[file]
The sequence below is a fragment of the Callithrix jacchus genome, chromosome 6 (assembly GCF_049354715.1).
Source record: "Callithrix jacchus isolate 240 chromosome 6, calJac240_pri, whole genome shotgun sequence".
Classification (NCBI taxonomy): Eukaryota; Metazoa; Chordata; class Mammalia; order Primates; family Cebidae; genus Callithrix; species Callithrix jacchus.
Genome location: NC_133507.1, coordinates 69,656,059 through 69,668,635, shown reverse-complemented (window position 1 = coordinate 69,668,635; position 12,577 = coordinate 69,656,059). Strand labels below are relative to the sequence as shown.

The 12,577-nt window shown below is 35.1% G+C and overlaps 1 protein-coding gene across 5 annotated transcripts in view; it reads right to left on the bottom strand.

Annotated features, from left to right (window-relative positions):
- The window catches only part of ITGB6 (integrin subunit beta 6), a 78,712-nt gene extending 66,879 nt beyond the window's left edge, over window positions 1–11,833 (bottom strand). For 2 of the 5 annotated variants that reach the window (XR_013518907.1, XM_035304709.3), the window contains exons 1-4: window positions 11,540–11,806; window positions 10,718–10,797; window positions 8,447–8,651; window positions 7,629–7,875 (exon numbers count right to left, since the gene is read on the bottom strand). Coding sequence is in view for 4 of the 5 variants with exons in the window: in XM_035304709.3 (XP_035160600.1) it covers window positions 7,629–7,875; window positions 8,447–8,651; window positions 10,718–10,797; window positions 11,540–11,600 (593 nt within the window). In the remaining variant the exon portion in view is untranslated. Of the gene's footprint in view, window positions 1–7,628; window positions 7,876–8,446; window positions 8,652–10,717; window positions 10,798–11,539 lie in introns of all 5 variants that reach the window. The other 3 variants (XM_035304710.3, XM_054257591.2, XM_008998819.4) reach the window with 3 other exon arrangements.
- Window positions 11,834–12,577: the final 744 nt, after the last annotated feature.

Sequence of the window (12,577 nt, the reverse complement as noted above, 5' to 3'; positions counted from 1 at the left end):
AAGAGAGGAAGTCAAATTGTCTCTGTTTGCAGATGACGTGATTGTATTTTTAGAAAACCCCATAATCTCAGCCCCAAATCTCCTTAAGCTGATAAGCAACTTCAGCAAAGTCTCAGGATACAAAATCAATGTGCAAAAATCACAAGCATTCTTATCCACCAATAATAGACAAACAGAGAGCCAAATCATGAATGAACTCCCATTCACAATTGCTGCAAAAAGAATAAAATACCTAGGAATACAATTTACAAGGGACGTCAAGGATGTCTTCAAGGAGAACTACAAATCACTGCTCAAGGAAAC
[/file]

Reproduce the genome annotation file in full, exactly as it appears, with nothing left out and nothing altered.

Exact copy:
The sequence below is a fragment of the Callithrix jacchus genome, chromosome 6 (assembly GCF_049354715.1).
Source record: "Callithrix jacchus isolate 240 chromosome 6, calJac240_pri, whole genome shotgun sequence".
Classification (NCBI taxonomy): Eukaryota; Metazoa; Chordata; class Mammalia; order Primates; family Cebidae; genus Callithrix; species Callithrix jacchus.
Genome location: NC_133507.1, coordinates 69,656,059 through 69,668,635, shown reverse-complemented (window position 1 = coordinate 69,668,635; position 12,577 = coordinate 69,656,059). Strand labels below are relative to the sequence as shown.

The 12,577-nt window shown below is 35.1% G+C and overlaps 1 protein-coding gene across 5 annotated transcripts in view; it reads right to left on the bottom strand.

Annotated features, from left to right (window-relative positions):
- The window catches only part of ITGB6 (integrin subunit beta 6), a 78,712-nt gene extending 66,879 nt beyond the window's left edge, over window positions 1–11,833 (bottom strand). For 2 of the 5 annotated variants that reach the window (XR_013518907.1, XM_035304709.3), the window contains exons 1-4: window positions 11,540–11,806; window positions 10,718–10,797; window positions 8,447–8,651; window positions 7,629–7,875 (exon numbers count right to left, since the gene is read on the bottom strand). Coding sequence is in view for 4 of the 5 variants with exons in the window: in XM_035304709.3 (XP_035160600.1) it covers window positions 7,629–7,875; window positions 8,447–8,651; window positions 10,718–10,797; window positions 11,540–11,600 (593 nt within the window). In the remaining variant the exon portion in view is untranslated. Of the gene's footprint in view, window positions 1–7,628; window positions 7,876–8,446; window positions 8,652–10,717; window positions 10,798–11,539 lie in introns of all 5 variants that reach the window. The other 3 variants (XM_035304710.3, XM_054257591.2, XM_008998819.4) reach the window with 3 other exon arrangements.
- Window positions 11,834–12,577: the final 744 nt, after the last annotated feature.

Sequence of the window (12,577 nt, the reverse complement as noted above, 5' to 3'; positions counted from 1 at the left end):
AAGAGAGGAAGTCAAATTGTCTCTGTTTGCAGATGACGTGATTGTATTTTTAGAAAACCCCATAATCTCAGCCCCAAATCTCCTTAAGCTGATAAGCAACTTCAGCAAAGTCTCAGGATACAAAATCAATGTGCAAAAATCACAAGCATTCTTATCCACCAATAATAGACAAACAGAGAGCCAAATCATGAATGAACTCCCATTCACAATTGCTGCAAAAAGAATAAAATACCTAGGAATACAATTTACAAGGGACGTCAAGGATGTCTTCAAGGAGAACTACAAATCACTGCTCAAGGAAAC